Raw Material Substitution
- 60% of the industry’s emissions are ‘process emissions’ caused by decarbonation of limestone during the production process.
- Limestone needed to make clinker can be partially substituted by a range of alternative calcium containing materials, including waste and industrial by-products, which are already increasingly being used.
- Many of the alternative materials are ashes provided by the combustion of alternative fuels.
- Further research into the use of alternative raw materials and ensuring access to these materials should be supported.
The main raw material used in cement production has traditionally been limestone. Limestone is abundantly available, but over 60% of the industry’s CO2 emissions are caused by transformation of limestone into lime, called “decarbonation”. Accordingly, part of the route towards a low carbon concrete-built environment can involve limestone substitution.
The cement industry already replaces some of its raw natural resources with waste and by-products from other industrial processes. Selected waste and by-products containing useful elements such as calcium, silica, alumina and iron can be used as raw materials in the kiln, replacing natural substances like clay, shale and limestone.
Some waste materials have both a useful mineral content and recoverable calorific value. For example, sewage sludge has a low but significant calorific value, and yields ash that becomes a raw material used to make clinker.
In recent years, about 3-4% of raw materials used in the production of clinker in Europe consisted of alternative raw materials and ashes from fuel, totalling about 14.5 million tonnes per year. The use of alternative raw materials offers numerous benefits, including a reduced need for quarrying and lower CO2 emissions if the alternative materials have already been decarbonated.
In terms of volume, construction and demolition waste represents the largest single group of all waste types in Europe, and a substantial part of this waste is concrete. Cement production may be able to provide a solution by reintegrating crushed, or otherwise treated, concrete as a substitute for limestone. Ashes from lignite or coal, blastfurnace slag, concrete crusher sand, aerated concrete meal and fractions from demolition waste have already been decarbonated and could be used as an alternative to ‘virgin’ limestone thus avoiding CO2 emissions during its transformation to lime in the production process.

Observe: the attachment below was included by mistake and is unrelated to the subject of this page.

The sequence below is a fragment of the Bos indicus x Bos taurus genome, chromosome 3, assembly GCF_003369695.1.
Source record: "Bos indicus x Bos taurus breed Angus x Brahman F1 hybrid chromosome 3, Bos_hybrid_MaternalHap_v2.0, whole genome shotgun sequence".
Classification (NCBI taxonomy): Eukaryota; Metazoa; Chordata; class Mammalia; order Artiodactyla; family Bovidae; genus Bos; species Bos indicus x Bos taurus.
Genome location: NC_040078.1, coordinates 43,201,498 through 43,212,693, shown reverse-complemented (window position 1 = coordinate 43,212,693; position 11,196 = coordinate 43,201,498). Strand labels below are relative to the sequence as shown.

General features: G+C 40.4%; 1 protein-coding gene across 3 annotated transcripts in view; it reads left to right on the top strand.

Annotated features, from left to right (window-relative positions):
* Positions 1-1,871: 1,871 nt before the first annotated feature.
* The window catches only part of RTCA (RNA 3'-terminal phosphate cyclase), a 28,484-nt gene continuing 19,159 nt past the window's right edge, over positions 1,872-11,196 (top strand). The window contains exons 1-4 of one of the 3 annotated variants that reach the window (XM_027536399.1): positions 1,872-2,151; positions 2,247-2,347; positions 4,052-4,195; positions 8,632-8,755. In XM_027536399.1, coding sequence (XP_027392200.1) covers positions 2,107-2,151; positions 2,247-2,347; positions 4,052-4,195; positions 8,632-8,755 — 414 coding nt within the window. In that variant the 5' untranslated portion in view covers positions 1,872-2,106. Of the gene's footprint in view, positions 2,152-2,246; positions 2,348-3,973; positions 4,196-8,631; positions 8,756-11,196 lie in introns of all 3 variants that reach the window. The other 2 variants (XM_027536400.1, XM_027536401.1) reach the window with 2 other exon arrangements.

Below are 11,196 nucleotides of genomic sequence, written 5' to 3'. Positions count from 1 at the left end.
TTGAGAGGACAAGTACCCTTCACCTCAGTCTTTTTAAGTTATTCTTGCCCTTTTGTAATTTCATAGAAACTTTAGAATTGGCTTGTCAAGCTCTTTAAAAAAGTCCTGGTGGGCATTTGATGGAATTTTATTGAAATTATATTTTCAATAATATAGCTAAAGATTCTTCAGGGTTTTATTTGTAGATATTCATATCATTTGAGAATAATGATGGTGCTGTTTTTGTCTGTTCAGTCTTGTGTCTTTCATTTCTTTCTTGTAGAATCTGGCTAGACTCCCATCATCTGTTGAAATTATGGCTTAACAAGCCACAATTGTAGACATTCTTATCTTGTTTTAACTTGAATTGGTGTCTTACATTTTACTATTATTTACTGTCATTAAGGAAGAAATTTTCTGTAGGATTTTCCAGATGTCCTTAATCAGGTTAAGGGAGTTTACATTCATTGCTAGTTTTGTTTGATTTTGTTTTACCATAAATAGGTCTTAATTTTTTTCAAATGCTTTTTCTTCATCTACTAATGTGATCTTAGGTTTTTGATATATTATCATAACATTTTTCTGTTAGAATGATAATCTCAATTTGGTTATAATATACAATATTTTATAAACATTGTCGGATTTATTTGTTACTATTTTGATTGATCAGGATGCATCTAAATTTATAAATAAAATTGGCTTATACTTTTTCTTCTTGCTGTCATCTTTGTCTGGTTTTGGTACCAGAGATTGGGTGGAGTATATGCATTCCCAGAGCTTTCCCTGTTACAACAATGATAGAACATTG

The potential for waste product use is influenced by the raw materials available near the cement plant, which can vary significantly from site to site. High concentrations of silica, alumina, magnesium or sulphur can hinder large-scale use of alternative decarbonated raw materials, and the presence of volatile organic compounds (VOCs), trace elements content or variable compositions may cause further restrictions in some cases.
Moreover, the availability of such decarbonated raw materials can be limited. Further preparation steps, as is the case of concrete crusher sand, may improve the quality of the material, but will also increase costs. Providing sufficient storage capacity for alternative raw materials to ensure continuous operation additionally will require substantial investments.
- Design and implement policies that reward the use of alternative materials to replace natural materials.
- Implement a waste policy that recognises and rewards the benefits of co-processing and industrial symbiosis.
- Implement waste legislation aimed at avoiding landfilling of waste that contains recoverable resources such as a useful mineral content and / or a thermal calorific value.
- Adopt policies that reward the use of local sources and widely available materials.
- Draft policies that reward use of waste based on the best available way taking into account the entire cycle assessment.
- Design R&D policies aimed at fostering the recovery of minerals from waste for co-processing.
Despite all efforts, cement will remain a product based on natural components and will continue to use natural resources to a certain extent. Therefore, there is a need to ensure the implementation of a community-wide harmonised process for the permitting of new quarries.